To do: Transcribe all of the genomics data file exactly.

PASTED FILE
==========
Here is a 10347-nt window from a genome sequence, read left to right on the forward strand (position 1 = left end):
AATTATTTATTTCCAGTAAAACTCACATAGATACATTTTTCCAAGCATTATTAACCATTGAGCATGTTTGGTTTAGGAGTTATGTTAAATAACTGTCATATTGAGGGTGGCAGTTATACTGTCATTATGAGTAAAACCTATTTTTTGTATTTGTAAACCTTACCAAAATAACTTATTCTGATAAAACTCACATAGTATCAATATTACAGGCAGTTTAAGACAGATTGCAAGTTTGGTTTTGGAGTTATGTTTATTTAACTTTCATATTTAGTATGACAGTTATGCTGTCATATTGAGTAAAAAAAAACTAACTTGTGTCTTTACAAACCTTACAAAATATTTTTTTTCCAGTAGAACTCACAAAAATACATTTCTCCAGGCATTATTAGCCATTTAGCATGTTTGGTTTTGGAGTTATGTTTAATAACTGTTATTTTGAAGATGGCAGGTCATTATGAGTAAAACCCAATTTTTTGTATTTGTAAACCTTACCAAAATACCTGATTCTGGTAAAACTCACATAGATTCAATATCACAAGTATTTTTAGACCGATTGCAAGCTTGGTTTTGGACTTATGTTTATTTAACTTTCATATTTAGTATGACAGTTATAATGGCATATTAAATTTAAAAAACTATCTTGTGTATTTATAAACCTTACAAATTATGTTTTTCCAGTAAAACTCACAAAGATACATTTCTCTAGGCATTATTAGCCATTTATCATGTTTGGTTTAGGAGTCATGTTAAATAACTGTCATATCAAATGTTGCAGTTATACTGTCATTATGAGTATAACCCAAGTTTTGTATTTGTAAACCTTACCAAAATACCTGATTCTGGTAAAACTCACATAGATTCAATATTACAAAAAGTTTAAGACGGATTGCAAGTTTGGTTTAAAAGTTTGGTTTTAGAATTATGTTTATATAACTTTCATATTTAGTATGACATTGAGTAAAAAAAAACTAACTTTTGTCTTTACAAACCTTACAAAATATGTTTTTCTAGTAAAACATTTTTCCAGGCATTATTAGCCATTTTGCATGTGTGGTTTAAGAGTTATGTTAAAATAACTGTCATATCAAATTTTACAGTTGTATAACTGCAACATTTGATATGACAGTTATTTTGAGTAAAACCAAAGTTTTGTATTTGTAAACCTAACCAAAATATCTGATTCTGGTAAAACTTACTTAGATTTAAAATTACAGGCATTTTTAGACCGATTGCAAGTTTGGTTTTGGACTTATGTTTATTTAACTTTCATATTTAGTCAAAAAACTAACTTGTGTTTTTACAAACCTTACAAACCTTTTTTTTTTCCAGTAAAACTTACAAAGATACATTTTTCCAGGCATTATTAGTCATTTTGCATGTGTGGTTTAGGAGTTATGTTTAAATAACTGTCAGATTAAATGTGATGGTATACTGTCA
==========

Here is a 10347-nt window from a genome sequence, read left to right on the forward strand (position 1 = left end):
AATTATTTATTTCCAGTAAAACTCACATAGATACATTTTTCCAAGCATTATTAACCATTGAGCATGTTTGGTTTAGGAGTTATGTTAAATAACTGTCATATTGAGGGTGGCAGTTATACTGTCATTATGAGTAAAACCTATTTTTTGTATTTGTAAACCTTACCAAAATAACTTATTCTGATAAAACTCACATAGTATCAATATTACAGGCAGTTTAAGACAGATTGCAAGTTTGGTTTTGGAGTTATGTTTATTTAACTTTCATATTTAGTATGACAGTTATGCTGTCATATTGAGTAAAAAAAAACTAACTTGTGTCTTTACAAACCTTACAAAATATTTTTTTTCCAGTAGAACTCACAAAAATACATTTCTCCAGGCATTATTAGCCATTTAGCATGTTTGGTTTTGGAGTTATGTTTAATAACTGTTATTTTGAAGATGGCAGGTCATTATGAGTAAAACCCAATTTTTTGTATTTGTAAACCTTACCAAAATACCTGATTCTGGTAAAACTCACATAGATTCAATATCACAAGTATTTTTAGACCGATTGCAAGCTTGGTTTTGGACTTATGTTTATTTAACTTTCATATTTAGTATGACAGTTATAATGGCATATTAAATTTAAAAAACTATCTTGTGTATTTATAAACCTTACAAATTATGTTTTTCCAGTAAAACTCACAAAGATACATTTCTCTAGGCATTATTAGCCATTTATCATGTTTGGTTTAGGAGTCATGTTAAATAACTGTCATATCAAATGTTGCAGTTATACTGTCATTATGAGTATAACCCAAGTTTTGTATTTGTAAACCTTACCAAAATACCTGATTCTGGTAAAACTCACATAGATTCAATATTACAAAAAGTTTAAGACGGATTGCAAGTTTGGTTTAAAAGTTTGGTTTTAGAATTATGTTTATATAACTTTCATATTTAGTATGACATTGAGTAAAAAAAAACTAACTTTTGTCTTTACAAACCTTACAAAATATGTTTTTCTAGTAAAACATTTTTCCAGGCATTATTAGCCATTTTGCATGTGTGGTTTAAGAGTTATGTTAAAATAACTGTCATATCAAATTTTACAGTTGTATAACTGCAACATTTGATATGACAGTTATTTTGAGTAAAACCAAAGTTTTGTATTTGTAAACCTAACCAAAATATCTGATTCTGGTAAAACTTACTTAGATTTAAAATTACAGGCATTTTTAGACCGATTGCAAGTTTGGTTTTGGACTTATGTTTATTTAACTTTCATATTTAGTCAAAAAACTAACTTGTGTTTTTACAAACCTTACAAACCTTTTTTTTTTCCAGTAAAACTTACAAAGATACATTTTTCCAGGCATTATTAGTCATTTTGCATGTGTGGTTTAGGAGTTATGTTTAAATAACTGTCAGATTAAATGTGATGGTATACTGTCA